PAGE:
17360 Lahser Rd, Detroit, MI 48219
Free parking in fenced lots with security
During the early 20th Century, movie palaces were built to show movies in glamorous settings with rich architectural details. Most were built in the late 1920’s. Years later many were left to decay and then torn down as the modern world changed. Luckily there are some palaces that have been lovingly restored. I love beautiful old movie palaces and have visited several in various cities. Today I’ll share one of my favorites, The Redford Theatre in Old Redford section of Detroit.
Vintage photo via Redford Theatre
I’ve been a fan of the Redford Theatre for several decades. For a couple of years, I was even a member of the Motor City Theatre Organ Society which owns, restores, and maintains the 1928 suburban movie palace. Built for silent films, it was designed with a Barton organ in the theater.
MCTOS first became interested in the theater in the 1960’s due to its fully functional antique theater organ. With the owners permission, they began restoration and maintenance of the organ in 1965. They leased the building for organ recitals and meetings.
Photo Redford Theatre
When the owner was ready to sell the theater in 1974, it was offered to the society first before being put on the market. MCTOS took a giant step and purchased the theater on a seven year land contract. Organ shows and fundraisers were not enough to support the purchase and operation of the theater. While exploring the various means of securing a steady source of income, the idea of a classic movie series was born. The non-profit’s series of classic films in a 1920’s movie theatre is extremely popular and brings folks from all over. Not only do we love the old movies, we love the old theater too. At the end of the land contract, MCTOS was able to make the balloon payment and became the full owner of the theater.
The theater was originally designed with a Japanese motif and included murals, stenciled-designs, grills, and other decorations. Above is the architect’s drawing of the design he put out to bid. It is displayed in the lobby.
After Pearl Harbor, much of the Japanese-style decoration was removed, painted over or covered up. Chandeliers were removed. Iron was desperately needed for the war effort, so the decorative vertical marquee sign and its massive iron supports were removed for war scrap iron. The 1960’s brought even more changes to the building.
Photo Redford Theatre
Using nearly total volunteer labor, the society began restoration of the theater in 1978. Step by step the members and volunteers would work on one small area at a time removing layers of paint, 1940’s and 1960’s panels, and other changes to reveal the original designs. Stencils of original designs were made and they began painting. Through the last decades, the seats were refurbished, carpet was replaced, light fixtures restored or added. Thankfully some light fixtures were donated from the old demolished Oriental Theatre in Detroit. You’ll find a fascinating history of the various projects over the years at their website. The current project under restoration is the restrooms.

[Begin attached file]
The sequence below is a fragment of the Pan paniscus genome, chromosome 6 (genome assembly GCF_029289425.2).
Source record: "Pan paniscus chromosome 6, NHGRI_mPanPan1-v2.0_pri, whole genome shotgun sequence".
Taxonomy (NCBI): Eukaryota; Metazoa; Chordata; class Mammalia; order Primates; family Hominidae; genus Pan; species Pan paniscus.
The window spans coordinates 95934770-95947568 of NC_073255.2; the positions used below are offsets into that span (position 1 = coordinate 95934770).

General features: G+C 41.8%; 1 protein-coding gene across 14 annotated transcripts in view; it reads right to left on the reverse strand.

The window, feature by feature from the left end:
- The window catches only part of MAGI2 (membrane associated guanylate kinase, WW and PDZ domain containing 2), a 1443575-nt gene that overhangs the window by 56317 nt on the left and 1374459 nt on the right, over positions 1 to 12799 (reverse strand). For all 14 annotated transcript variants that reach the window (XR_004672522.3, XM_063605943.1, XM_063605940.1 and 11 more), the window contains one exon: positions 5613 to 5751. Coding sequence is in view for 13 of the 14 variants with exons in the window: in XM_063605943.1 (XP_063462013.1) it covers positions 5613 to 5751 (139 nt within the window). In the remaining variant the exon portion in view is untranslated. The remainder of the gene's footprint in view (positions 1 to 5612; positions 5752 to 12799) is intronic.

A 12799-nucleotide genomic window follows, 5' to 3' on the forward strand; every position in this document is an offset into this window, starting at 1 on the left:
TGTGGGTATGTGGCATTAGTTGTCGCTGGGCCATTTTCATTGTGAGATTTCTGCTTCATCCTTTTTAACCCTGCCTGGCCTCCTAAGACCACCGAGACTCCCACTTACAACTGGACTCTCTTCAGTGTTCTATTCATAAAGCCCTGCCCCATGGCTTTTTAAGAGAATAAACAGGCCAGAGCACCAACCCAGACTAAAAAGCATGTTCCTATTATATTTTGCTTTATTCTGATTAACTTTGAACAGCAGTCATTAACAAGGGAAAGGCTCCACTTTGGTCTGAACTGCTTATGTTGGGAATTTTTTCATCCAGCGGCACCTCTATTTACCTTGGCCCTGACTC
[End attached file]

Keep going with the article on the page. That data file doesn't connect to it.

The lobby was restored with stencils and vintage movie posters. T shirts are available for purchase.
Look outside through the lobby doors.
Walk up beautifully designed steps to the second floor balcony.
For first floor seating, walk through the inner doors from the lobby to the concessions and then more movie seats.
The seats are comfortable with plenty of leg room. Overhead, a deep blue sky was sprinkled with stars while fluffy clouds appeared to float by.
Several weeks ago my family and I attended a showing of The Wizard of Oz at the Redford Theatre. It was the first time we had seen it on a big screen. As always, we had a wonderful time for only $5 a ticket. We always arrive early so we can listen to the 30 minute organ show before the film. First a stage-sized flag is lowered as we all stand for the Star Spangled Banner played on the organ.
Then the guest organist plays a variety of tunes; it’s great fun. We also enjoy catching up on the latest projects completed in the building. Each one adds another dimension to the intricate design.
Photo via Redford Theatre
I hope you enjoyed our visit to this old movie palace. It’s a great place for a classic film, local theater, and other special events. All proceeds from tickets, t shirts, and concessions are used for the restoration and maintenance of the theater and organ. All theater workers are volunteers. The society has NO paid workers or officers.
Past activities at the Redford Theatre have included a Jackson Browne concert, Pink Floyd: The Wall screening, Detroit Blues Celebration, a visit by Rita Moreno to the showings of West Side Story, ballet performances, a local theatre production of Matilda, and a visit from the cast of “A Christmas Story” to the screenings of the movie. Fall schedule can be found here and includes lots of vintage Halloween fun and the annual Noir City Detroit Festival.
I suggest you also investigate any beautiful movie palaces that have survived in your area. Saving these architectural jewels is a marvelous thing. For a list of 50 Movie Palaces still in use, check out Paste Magazine‘s post, American Movie Palaces.
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